Friday, May 19, 2006

Defending J-School

My copyedited version of an OpinionJournal comment.

"A four-year undergraduate education can cost anywhere from $50,000 to $150,000."

In the high, wildly over priced private sector, sure. But not so in public universities like my alma mater Cal State-Northridge, where it it didn't cost me anything to get the highest quality journalism education. While Mr. Last does a good job outlining the upper echelon of sample coursework, he misses the context of a Bachelor's program in anything. And this is, at least 90 semester hours are in the field of general education both upper and lower division that run the gamut of required area subjects. Yes, Hume and Locke for me. End of that, "they don't take a history class" myth. We did. Moreover, we had to have either a minor or a collateral field in another major besides journalism. Mine is in environmental biology, a current and past profession so out of the 130 units for the BA degree only 30 are actual journalism courses in news reporting, mass comm, one in diversity, article writing, editing, graphics and international journalism, plus a required stint at the school paper the Daily Sundial.

The problem of course, is all those high priced graduates, and a handful low low wage jobs. I haven't been able to get one, so a degree in journalism, as you've illustrated adeptly, is no key to anything except ridicule and insult, even from editors if my experience is any indication, which it is for me.

All you have to do is figure out how to live in high falutin America ca. 2006 on 18 to 23K a year if you can get it. These days that's like the chances of an ice cube in the Sahara; or Alaska.

Then again, some of the lucky get jobs without graduating at all, so there you have it.

4 Comments:

Blogger Holly Godarkly said...

Not all j-jobs are so miserly. The big metro dailies, like the Times, pay a living middle-class wage. Unfortunately, those elite jobs are a very small section of the media pool. And, they seem all but unavailable to Cal State grads, based on what I've observed. Despite the high quality of journalism instruction at CSUN (I went there myself), you need one of those high-priced degrees, preferably from a big J-school in the Midwest or East, to even think about making a career at a big paper nowadays.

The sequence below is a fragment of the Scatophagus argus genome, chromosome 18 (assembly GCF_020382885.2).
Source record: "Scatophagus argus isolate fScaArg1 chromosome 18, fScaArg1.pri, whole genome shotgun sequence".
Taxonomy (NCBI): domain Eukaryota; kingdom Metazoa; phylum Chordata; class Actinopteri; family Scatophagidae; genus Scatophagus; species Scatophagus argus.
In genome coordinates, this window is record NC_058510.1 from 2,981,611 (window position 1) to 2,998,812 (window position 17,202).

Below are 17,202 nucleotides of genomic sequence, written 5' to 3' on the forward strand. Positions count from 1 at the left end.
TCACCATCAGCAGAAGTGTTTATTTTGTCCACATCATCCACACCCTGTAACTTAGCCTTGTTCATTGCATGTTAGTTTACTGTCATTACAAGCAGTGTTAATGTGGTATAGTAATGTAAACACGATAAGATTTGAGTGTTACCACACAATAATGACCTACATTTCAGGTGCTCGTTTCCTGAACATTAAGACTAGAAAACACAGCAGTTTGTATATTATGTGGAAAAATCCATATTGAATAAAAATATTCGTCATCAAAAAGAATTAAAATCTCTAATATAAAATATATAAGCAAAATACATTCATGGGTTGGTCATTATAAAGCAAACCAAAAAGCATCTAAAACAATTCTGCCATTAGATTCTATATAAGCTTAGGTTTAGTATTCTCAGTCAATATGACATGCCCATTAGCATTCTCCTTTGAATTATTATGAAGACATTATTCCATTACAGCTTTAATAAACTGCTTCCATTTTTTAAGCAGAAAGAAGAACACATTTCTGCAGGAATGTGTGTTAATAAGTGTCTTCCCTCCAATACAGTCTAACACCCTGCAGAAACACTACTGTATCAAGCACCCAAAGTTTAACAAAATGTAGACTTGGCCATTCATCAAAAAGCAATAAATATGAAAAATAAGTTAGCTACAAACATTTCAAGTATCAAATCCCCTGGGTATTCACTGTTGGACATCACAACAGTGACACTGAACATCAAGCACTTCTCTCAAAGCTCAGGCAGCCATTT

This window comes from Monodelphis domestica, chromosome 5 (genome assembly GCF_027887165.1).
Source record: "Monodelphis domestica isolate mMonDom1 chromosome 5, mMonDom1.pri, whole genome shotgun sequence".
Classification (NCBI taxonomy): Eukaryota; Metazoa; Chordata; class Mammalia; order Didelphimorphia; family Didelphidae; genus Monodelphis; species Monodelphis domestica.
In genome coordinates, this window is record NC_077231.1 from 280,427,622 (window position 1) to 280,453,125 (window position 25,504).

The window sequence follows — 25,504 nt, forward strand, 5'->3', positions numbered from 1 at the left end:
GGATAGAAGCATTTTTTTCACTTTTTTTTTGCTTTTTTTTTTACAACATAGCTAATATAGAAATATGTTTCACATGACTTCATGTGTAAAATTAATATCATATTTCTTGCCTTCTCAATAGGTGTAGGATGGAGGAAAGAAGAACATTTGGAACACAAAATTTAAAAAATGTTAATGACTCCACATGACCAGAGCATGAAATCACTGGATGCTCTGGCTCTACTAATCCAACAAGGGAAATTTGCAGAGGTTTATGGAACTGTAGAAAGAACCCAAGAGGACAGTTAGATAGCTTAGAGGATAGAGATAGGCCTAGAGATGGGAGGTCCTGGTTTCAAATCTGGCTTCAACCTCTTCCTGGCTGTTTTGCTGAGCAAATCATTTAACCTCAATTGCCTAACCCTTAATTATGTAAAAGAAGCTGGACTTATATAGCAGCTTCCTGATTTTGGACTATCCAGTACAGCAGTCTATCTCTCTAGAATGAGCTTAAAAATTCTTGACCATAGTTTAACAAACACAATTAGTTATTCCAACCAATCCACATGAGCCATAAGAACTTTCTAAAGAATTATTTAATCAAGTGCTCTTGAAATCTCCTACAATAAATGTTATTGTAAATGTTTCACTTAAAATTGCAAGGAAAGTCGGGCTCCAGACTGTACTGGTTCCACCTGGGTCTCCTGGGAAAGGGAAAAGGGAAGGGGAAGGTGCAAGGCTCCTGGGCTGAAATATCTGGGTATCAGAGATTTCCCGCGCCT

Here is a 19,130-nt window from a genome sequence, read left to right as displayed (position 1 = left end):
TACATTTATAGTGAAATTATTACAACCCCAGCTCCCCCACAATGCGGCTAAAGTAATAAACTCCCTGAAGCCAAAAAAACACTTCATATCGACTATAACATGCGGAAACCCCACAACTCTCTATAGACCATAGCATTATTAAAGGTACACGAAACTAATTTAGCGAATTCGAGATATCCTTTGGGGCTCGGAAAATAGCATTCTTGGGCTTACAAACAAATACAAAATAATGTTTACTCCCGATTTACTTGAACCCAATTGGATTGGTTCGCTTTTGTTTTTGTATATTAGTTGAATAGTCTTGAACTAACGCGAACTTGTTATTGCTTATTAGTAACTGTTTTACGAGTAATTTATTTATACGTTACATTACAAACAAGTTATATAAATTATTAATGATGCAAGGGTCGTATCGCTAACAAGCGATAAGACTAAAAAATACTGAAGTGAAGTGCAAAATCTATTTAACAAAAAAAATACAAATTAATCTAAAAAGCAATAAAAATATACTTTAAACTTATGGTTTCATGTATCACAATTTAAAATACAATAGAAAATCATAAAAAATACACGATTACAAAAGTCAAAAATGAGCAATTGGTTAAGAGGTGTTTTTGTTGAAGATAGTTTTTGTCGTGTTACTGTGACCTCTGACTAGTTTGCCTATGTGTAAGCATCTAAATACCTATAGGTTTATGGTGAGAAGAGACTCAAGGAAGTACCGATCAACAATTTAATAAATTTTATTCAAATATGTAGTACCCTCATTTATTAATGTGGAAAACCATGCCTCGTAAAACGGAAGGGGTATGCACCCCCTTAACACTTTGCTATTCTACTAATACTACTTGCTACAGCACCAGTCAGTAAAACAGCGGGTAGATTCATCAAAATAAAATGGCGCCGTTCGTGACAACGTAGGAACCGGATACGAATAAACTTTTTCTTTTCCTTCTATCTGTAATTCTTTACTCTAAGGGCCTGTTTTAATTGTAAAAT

I think it was easier back in the 1970s-80s for reporters to work their way up, regardless of background. Of the five people I remember who moved up to big media careers over the past decade, not one went to a college with "state" in the title. This is despite the fact that most of the reporters I worked with were state-schoolers. Every once in a blue moon, I saw a state-school grad get hired for a daily beat at an outlying bureau of a big paper (after several years as a small-paper beat reporter), but they were always gone in a couple years.

On the bright side, Cal-staters were at least three-fourths of the newsroom at all the non-metro-dailies I worked on. If a small paper is what you want, you'll have plenty of company there.

10:32 PM  
Blogger Mark said...

Thanks for the report Holly. I always get to everything after it's too late. Right now I'd settle for the Livingston Enterprise or the Bozeman Chronicle, but even small dailies seem out of reach. One thing is certain: if you can't get a first job without having a first job you can't move up. You can't get in at all.

8:20 AM  
Blogger Holly Godarkly said...

Hmmm. Bitter though I am, I hate to see anyone prematurely give up hope. Much of my information is a few years old, but I know that small dailies still hire people fresh out of J-school. Usually, you need some real-paper (not student-paper) news clips to be considered, and usually, you have to have gotten those clips via unpaid internships.

However, I've seen dailies hire people who don't even have that, simply because there was an opening, and they had to take the best that came through the door. Non-metro-dailies have high turnover rates. Sure, they'd love someone with lots of experience. Often, the market does not give them what they want. It may just be a matter of spreading your resume and clips far and wide enough that they're present when the opening comes up.

Are you willing to move, say, to northern L.A. County, or the eastern counties like Riverside/San Bernardino? How about the Central Valley? Smaller papers in unfashionable areas are often begging for reporters. Used to be, reporters accepted low pay and sweatshop conditions at small-medium papers believing they were a stepping-stone to bigger and better. It was just a matter of paying dues. Nowadays, many people have clued in that these small media jobs are terminal, unless you've got already got tight contacts in the big-media world. Most of the people who end up in the big-time start out there.

2:31 PM  
Blogger Mark said...

I've cast a wide net and want to get out of California as I've applied to every paper in the state with no luck for three years. I have one clip I earned at a job interview in Idaho Falls last summer. I wrote the story in the afternoon and it was in the morning paper. They paid me $50. I was to be an environment reporter. Keep in mind I'm a seasonal government biologist with a collateral field in environmental biology on my BA. I didn't get the job at $22K. I turn 53 mext week.

I hate to throw this in but they're not exactly trying to recruit 53-year-old white males these days. That tends to be the demographic running the papers. Nevertheless, I expect to land one eventually, the same way I expect my books to eventually sell.

5:04 PM  

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